I’ve spent the last week getting to know the Zojirushi Fresh Brew… and for the most part, I’m quite pleased. It has some foibles [which I’ll get to in a moment] but on the whole it’s a very capable coffee brewer. More, it’s one of the very few home models I know that can brew 8 cups of just-roasted coffee at a proper 2 tablespoons per cup ratio without fuss, and â€” this is important! â€” maintain proper brewing temperatures throughout the entire brew cycle.
Zoji has been making vacuum pots and the like for nearly 100 years, and they’ve been making an assortment of rice-cookers, tea brewers and hot water dispensers for decades. While this is, I believe, their first home coffee brewer, they’ve got more than a little experience in kitchen electrics. They’ve put that experience to good use.
If you’ve ever brewed up a thermos full of coffee using a big Melitta filter cone then this setup will look pretty familiar. For all intents and purposes, the Fresh Brew simply adds an automated hot water delivery system to the mix… with a few improvements.
Improvement number one: not only does this system brew into an all-stainless thermal carafe [no hot plate here, thankyouverymuch] but it also insulates the brew basket. What good is it, after all, to heat up all that water if it’s just going to get cold while you’re brewing? This is huge! This is important! This is… well, I’m excited about it, okay?
Improvement number two: the Fresh Brew features an accurate gauge of water volume. When it reads that you’ve got 8 cups of water in the brewer’s reservoir, it means it. Mind you, we’re talking 6 oz. cups of water — that’s the way the coffee world measures a cup [unless you’re Bodum and then it’s 4 oz.].
Improvement number three: the Fresh Brew is patient. The biggest pain about the manual pour-over method is that you’ve got to wait to add more water, especially if the coffee is really fresh. Fresh coffee blooms with its charge of CO2! Faced with a full basket of coffee that was literally fresh from the roaster the Zoji didn’t overflow, nor did it heave grounds into the water dispensing shower-head. More, the grounds were thoroughly saturated; no dry spots.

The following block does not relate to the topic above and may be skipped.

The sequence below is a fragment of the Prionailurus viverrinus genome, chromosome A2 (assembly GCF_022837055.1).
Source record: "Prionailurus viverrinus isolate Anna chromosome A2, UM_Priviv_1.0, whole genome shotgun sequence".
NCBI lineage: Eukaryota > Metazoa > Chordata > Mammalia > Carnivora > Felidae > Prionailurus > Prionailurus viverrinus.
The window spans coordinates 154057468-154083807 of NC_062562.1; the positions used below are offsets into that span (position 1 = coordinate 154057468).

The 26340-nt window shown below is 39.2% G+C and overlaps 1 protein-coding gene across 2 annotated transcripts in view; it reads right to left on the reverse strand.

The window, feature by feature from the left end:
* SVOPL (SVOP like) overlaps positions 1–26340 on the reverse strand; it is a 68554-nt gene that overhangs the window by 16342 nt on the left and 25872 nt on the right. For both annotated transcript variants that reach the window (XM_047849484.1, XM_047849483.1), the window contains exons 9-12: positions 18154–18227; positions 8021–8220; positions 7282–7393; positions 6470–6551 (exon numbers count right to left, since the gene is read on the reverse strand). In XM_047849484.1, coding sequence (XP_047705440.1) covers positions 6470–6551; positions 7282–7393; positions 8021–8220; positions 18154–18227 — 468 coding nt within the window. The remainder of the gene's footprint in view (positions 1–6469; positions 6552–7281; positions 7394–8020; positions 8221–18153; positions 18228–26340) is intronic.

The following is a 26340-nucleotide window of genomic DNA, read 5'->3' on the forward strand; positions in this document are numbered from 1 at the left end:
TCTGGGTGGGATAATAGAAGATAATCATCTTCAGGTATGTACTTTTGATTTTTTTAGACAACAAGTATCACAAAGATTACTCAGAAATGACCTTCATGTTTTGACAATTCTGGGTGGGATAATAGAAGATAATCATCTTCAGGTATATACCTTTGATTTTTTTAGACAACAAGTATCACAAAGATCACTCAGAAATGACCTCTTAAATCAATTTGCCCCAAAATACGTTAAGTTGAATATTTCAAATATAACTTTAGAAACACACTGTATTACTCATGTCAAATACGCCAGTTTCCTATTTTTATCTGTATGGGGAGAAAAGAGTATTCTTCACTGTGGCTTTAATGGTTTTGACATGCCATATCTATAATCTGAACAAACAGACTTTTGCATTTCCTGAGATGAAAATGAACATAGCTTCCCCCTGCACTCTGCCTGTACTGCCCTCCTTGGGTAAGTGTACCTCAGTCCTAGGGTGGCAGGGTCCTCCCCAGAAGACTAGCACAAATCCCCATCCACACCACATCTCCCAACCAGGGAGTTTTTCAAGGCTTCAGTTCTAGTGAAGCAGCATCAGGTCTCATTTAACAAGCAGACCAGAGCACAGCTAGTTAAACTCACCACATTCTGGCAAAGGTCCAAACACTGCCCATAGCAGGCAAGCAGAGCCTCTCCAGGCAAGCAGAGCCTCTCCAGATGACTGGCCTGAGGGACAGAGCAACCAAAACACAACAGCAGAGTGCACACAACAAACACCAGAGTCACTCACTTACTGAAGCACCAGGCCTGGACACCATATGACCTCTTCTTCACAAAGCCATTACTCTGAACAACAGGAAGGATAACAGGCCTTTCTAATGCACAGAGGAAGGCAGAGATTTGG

So where’s the foibles?
Like a great many autodrip brewers the feeder tube that comes from the Zoji’s heating element to the shower-head takes a straight path right through the water reservoir. For most brewers this is a game-over situation… the heating element simply can’t overcome the heat exchange that occurs en route to the brew-head. On the Zoji, the heating element *does* get hot enough… provided that the water you’ve placed in the reservoir is not too cold.
Example A: In the office using the “unchilled” spigot on the water cooler, I draw off 48 ounces of water for the reservoir and brew a pot. Throughout the brew cycle water temperatures in the brew basket range between 195 and 200 degrees F. The result is a lovely pot of Ethiopian Yrgacheffe that is sweet, floral and lemony.
Example B: At home I draw off 48 ounces of water from the water filter in-line with the refridgerator. The temperature of the water in the reservoir is about 40 degrees F. and the resulting temperature in the brew basket never tops 185 degrees F. The result is an icky pot of the very same Yrgacheffe that is bitter, murky and flat.
The moral: mind your initial water temperature and you’ll do just fine.
All in all, the Zojirushi Fresh Brew is capable of making 8 cups of coffee that’s on a par with manual pourover methods. Better, really, as it insulates the brew-basket to better maintain water temperatures.
The Zoji Fresh Brew was recently spotted on sale at Amazon.com for $49.99.